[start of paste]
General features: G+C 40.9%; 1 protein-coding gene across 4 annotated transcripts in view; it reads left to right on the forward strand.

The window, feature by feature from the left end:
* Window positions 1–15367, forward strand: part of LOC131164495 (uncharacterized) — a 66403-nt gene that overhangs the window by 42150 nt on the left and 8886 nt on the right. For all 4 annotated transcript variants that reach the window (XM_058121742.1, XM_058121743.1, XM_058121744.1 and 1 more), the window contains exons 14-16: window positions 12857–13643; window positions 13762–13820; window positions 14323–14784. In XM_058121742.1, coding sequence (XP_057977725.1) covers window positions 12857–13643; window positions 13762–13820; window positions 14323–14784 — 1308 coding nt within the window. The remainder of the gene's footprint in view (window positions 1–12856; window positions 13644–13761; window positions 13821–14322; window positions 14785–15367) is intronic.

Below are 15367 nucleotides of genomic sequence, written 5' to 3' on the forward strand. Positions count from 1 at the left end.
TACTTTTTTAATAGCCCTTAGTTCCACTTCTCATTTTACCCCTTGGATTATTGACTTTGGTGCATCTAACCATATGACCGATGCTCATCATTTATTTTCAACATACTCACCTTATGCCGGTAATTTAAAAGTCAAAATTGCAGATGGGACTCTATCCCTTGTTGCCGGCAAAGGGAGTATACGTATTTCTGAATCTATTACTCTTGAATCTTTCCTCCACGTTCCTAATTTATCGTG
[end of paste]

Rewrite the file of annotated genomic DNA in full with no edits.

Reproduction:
General features: G+C 40.9%; 1 protein-coding gene across 4 annotated transcripts in view; it reads left to right on the forward strand.

The window, feature by feature from the left end:
* Window positions 1–15367, forward strand: part of LOC131164495 (uncharacterized) — a 66403-nt gene that overhangs the window by 42150 nt on the left and 8886 nt on the right. For all 4 annotated transcript variants that reach the window (XM_058121742.1, XM_058121743.1, XM_058121744.1 and 1 more), the window contains exons 14-16: window positions 12857–13643; window positions 13762–13820; window positions 14323–14784. In XM_058121742.1, coding sequence (XP_057977725.1) covers window positions 12857–13643; window positions 13762–13820; window positions 14323–14784 — 1308 coding nt within the window. The remainder of the gene's footprint in view (window positions 1–12856; window positions 13644–13761; window positions 13821–14322; window positions 14785–15367) is intronic.

Below are 15367 nucleotides of genomic sequence, written 5' to 3' on the forward strand. Positions count from 1 at the left end.
TACTTTTTTAATAGCCCTTAGTTCCACTTCTCATTTTACCCCTTGGATTATTGACTTTGGTGCATCTAACCATATGACCGATGCTCATCATTTATTTTCAACATACTCACCTTATGCCGGTAATTTAAAAGTCAAAATTGCAGATGGGACTCTATCCCTTGTTGCCGGCAAAGGGAGTATACGTATTTCTGAATCTATTACTCTTGAATCTTTCCTCCACGTTCCTAATTTATCGTG